A new report from the London Assembly has said that the Metropolitan Police needs to improve the way it treats victims of crime after the Met came bottom in a survey of victim satisfaction.
In the report, Duty of Care: Improving support for Victims of Crime, the Assembly's Police and Crime Committee said they had heard from victims who had encountered difficulties in reporting crimes and had not been kept informed on how the investigation into their case was going. The Assembly also said that support organisations had made complaints about how police officers were trained in dealing with victims.
In a survey on victim satisfaction between June 2011 and June 2012 by Her Majesty’s Inspectorate of Constabulary, only 74% of the Met's victims said they were satisfied by the way they were treated. That is 10% below the average in England and Wales and the Met's figure has actually fallen since 2010. There were also differences in the answers from certain groups:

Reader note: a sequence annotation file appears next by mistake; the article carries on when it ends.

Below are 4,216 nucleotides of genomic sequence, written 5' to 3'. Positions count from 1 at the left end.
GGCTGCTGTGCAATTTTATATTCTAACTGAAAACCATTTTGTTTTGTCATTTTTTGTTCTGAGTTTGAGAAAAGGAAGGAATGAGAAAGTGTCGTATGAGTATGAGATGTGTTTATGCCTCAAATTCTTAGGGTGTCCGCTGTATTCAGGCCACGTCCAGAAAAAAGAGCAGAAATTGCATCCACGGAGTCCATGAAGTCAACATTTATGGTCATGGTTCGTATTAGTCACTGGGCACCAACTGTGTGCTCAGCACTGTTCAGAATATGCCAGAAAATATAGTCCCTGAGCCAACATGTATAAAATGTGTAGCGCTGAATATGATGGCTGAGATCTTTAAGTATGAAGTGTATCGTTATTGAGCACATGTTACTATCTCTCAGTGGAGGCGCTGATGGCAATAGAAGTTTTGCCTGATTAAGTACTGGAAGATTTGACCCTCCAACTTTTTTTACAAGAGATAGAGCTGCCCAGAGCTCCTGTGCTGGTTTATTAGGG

- 72% of Black, Asian and Minority Ethnic victims were satisfied.
- 77% of white British victims were satisfied.
- 70% of disabled victims were satisfied.
The survey also found that less than 70% of victims in the boroughs of Hackney, Enfield and Tower Hamlets described themselves as satisfied with the Met.
In the report, a senior police officer told the Committee members that the Met had not always concentrated on supporting victims. However, it found that certain boroughs including Sutton had tackled the issue and as a result, they had higher scores in the survey.
In April last year, the Met introduced a new approach called Total Victim Care which is aimed at improving the way it treats crime victims. In a statement, the service said its victim satisfaction levels had now risen to 77% and it was rolling out a series of initiatives to improve the situation.